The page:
U.S. Rep. Jim Cooper

A seemingly off-the-wall theory is being thrown around in this strange period of American politics: In the event Republicans retake control of the U.S. House in 2022, they could give their lord and master Donald Trump the speaker’s gavel. It may sound absurd at first blush, but this isn’t some sort of QAnon conspiracy theory — nor, according to Nashville’s Rep. Jim Cooper, is it a threat to be overlooked.

“In 2016, the idea of the election of Donald Trump seemed mad to many, including myself,” Cooper tells the Scene. “But in the world of politics, this is less far-fetched than the thought of Trump in the White House was five years ago.”

How It’s Possible

The odds of Republicans flipping the House next year are relatively high, given the current narrow Democratic margin, the long history of midterm losses by the party controlling the White House and the likelihood of Republican gerrymandering during the imminent redistricting process.

“Though it has never been occupied by an ‘outsider,’ the Constitution’s provisions for the speakership does not stipulate that position is held by a sitting member of the House,” Cooper explains.

The congressman has himself nominated an outsider for the position several times during his long congressional career.

“In years where Republicans had control, I nominated Colin Powell — instead of casting a vote for a Democrat who I knew would not be elected by the Republican majority,” Cooper says. “Though he was a Republican, Powell was progressive and openly supported President Obama.”

Cooper points out that the speakership and the presidency are not mutually exclusive. In theory, Trump could serve as speaker of the House and still campaign for the presidency in 2024.

What Republicans Are Saying 

When asked if he wanted to succeed Nancy Pelosi in 2023, Trump called the idea “very interesting.” He has not publicly commented on the wild scheme proposed by his disgraced ex-strategist Steve Bannon, however, whereby speaker Trump would preside over the impeachment and removal of President Biden and Vice President Kamala Harris and reassume the presidency in order to run for another term as an incumbent in 2024.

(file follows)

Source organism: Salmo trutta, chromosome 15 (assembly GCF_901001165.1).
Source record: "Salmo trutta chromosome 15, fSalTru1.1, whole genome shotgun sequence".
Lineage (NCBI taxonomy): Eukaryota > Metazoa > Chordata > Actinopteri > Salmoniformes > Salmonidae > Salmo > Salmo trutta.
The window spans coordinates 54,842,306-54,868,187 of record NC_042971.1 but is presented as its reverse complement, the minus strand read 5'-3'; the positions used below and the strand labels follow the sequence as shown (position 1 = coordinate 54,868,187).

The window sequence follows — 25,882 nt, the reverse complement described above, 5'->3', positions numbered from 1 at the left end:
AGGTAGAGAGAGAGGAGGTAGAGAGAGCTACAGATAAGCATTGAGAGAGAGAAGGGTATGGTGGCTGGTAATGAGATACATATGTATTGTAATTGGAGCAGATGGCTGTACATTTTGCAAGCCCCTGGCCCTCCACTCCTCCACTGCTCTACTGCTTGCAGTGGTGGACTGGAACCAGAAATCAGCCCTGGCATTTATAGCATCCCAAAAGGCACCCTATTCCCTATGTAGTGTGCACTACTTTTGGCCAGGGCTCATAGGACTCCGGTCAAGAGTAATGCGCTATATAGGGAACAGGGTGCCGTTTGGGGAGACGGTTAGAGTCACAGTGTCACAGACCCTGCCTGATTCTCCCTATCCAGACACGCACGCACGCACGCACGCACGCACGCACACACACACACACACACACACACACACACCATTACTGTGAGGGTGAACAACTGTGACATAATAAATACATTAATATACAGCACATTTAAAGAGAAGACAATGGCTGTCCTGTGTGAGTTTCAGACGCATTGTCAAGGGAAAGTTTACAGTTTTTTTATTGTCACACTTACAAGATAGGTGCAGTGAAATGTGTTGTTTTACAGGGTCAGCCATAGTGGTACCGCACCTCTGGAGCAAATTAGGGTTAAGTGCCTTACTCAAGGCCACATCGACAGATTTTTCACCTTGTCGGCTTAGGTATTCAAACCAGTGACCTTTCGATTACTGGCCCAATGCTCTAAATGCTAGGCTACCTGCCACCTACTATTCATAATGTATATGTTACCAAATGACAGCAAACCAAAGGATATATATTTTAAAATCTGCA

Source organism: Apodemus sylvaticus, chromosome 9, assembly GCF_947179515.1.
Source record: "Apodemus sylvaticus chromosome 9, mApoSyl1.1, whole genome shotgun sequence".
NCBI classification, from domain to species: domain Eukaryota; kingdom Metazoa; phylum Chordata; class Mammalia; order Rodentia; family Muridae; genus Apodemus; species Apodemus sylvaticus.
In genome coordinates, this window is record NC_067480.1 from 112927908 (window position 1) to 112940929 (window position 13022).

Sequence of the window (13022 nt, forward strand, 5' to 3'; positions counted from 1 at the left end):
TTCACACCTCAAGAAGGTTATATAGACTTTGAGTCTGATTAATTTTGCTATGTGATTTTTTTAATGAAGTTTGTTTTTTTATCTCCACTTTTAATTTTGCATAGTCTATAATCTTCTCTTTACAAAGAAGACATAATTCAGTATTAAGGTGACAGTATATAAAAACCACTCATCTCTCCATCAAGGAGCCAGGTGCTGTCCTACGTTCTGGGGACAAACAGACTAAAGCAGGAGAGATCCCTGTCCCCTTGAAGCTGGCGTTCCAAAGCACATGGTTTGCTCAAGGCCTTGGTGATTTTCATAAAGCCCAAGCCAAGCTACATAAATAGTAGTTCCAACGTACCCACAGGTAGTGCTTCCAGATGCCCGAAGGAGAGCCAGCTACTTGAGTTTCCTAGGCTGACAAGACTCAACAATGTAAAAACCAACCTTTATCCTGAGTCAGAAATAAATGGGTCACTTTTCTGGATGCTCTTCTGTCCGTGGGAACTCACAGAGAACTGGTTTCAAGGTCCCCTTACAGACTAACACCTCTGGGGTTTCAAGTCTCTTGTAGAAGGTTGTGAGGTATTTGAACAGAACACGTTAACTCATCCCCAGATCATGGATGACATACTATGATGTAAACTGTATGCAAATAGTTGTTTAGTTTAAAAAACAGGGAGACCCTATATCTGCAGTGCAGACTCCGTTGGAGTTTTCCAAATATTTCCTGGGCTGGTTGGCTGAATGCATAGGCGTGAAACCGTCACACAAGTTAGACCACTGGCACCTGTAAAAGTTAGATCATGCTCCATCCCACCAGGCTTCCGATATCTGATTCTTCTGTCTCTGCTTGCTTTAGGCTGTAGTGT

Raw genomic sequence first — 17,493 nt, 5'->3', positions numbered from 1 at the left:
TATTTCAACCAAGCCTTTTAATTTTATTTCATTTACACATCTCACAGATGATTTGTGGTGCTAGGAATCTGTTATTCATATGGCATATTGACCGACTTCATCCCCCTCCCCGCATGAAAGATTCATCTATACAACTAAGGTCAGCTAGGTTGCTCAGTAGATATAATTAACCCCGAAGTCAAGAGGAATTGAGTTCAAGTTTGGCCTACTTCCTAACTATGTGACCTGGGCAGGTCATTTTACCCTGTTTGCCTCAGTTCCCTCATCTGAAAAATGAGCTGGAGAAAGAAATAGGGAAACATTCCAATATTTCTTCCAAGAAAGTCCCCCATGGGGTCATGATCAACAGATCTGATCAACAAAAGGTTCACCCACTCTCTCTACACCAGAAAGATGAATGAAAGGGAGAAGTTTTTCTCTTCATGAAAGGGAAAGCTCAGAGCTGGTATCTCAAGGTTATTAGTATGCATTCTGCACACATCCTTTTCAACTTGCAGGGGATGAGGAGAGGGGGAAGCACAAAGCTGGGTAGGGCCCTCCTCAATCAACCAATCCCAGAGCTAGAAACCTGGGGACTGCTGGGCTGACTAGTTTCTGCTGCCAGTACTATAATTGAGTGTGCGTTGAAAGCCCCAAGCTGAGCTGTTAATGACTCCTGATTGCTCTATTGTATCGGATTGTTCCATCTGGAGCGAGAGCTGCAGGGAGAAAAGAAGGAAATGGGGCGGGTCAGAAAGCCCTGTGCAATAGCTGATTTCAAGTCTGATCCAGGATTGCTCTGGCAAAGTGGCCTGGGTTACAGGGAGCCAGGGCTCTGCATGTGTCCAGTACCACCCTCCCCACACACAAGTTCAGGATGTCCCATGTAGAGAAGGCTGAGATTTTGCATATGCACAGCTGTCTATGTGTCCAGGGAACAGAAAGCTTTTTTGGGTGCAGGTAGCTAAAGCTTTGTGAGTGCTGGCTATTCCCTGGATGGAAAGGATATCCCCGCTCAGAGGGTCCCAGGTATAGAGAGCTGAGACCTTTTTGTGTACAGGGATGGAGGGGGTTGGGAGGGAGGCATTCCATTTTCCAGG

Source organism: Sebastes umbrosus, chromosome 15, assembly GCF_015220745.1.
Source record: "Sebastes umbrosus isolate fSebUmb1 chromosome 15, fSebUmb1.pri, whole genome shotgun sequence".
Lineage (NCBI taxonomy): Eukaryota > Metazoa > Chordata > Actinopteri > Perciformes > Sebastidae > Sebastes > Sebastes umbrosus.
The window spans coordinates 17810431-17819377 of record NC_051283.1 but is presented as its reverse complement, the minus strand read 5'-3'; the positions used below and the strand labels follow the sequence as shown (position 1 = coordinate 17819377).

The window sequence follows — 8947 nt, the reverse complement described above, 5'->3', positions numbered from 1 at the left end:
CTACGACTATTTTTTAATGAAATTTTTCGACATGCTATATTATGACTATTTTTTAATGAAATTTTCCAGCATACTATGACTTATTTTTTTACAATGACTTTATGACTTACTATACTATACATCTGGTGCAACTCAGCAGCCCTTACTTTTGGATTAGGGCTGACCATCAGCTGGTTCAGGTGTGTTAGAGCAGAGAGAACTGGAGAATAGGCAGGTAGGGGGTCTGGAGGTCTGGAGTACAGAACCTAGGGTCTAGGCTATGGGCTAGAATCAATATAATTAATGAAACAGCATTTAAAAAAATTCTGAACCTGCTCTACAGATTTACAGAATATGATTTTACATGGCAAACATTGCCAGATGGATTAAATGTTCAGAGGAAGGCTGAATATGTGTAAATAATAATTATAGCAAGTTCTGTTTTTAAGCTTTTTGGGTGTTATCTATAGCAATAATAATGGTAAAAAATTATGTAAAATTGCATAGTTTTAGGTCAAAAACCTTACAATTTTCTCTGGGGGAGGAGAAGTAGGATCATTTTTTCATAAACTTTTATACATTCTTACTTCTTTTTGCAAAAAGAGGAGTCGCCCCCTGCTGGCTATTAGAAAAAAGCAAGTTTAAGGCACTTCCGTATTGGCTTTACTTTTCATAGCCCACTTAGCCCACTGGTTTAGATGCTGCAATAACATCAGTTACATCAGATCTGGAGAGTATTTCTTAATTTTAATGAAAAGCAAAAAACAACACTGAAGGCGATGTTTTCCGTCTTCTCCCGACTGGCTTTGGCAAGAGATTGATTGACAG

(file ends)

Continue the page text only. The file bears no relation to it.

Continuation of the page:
Down in MAGA land, incumbent Rep. Matt Gaetz (R-Fla.) is soliciting campaign donations on the promise to nominate Donald Trump for the speakership.

"After the next election cycle when we take back the House of Representatives, when we send [current speaker] Nancy Pelosi back to the filth of San Francisco, my commitment to you is that my vote for speaker of the U.S. House of Representatives will go to Donald J. Trump," Gaetz said at a rally in Sarasota, Fla., in July.

This type of rhetoric has House Minority Leader Kevin McCarthy (R-Calif.) — who would presumably be speaker if Republicans regain control and the Trump maneuver isn’t attempted — uneasy, according to a Republican congressional staffer who wishes to remain anonymous. 

“Whether they support him behind closed doors or not, Republicans know Trump is popular with their base,” the source says. “McCarthy doesn’t have an overwhelming amount of support from the GOP base or his colleagues — who think of him as a ladder climber.”

“You know, I've talked to President Trump many times, he tells me he wants to be speaker, and I think he should be president," McCarthy said in an interview with Fox News. Days later, a spokesperson for McCarthy clarified that he “meant” to say that Trump has told him McCarthy should be speaker, not the former president.

What Democrats Are Saying

Cooper isn’t the only Democrat who is concerned. Nearly three months ago, House Democrat Brendan Boyle of Pennsylvania introduced legislation with the self-explanatory title of the Mandating That Being an Elected Member Be an Essential Requirement for speakership Act of 2021. 

Since the Constitution is silent on the subject — and the federal courts are likely to defer to Congress in setting rules for its own leadership positions — a simple statute might suffice to bar Donald Trump, according to Cooper.

“The fact that my Republican colleagues are conspicuously tossing Trump’s name around for the speakership should serve as an alarm bell to Democrats,” says Cooper. 

On the other hand, the idea of amending the speaker requirements and barring outsiders from the position could be troubling to House Democrats who have dissented against Pelosi’s reign and cast votes for non-sitting-members such as Stacey Abrams. 

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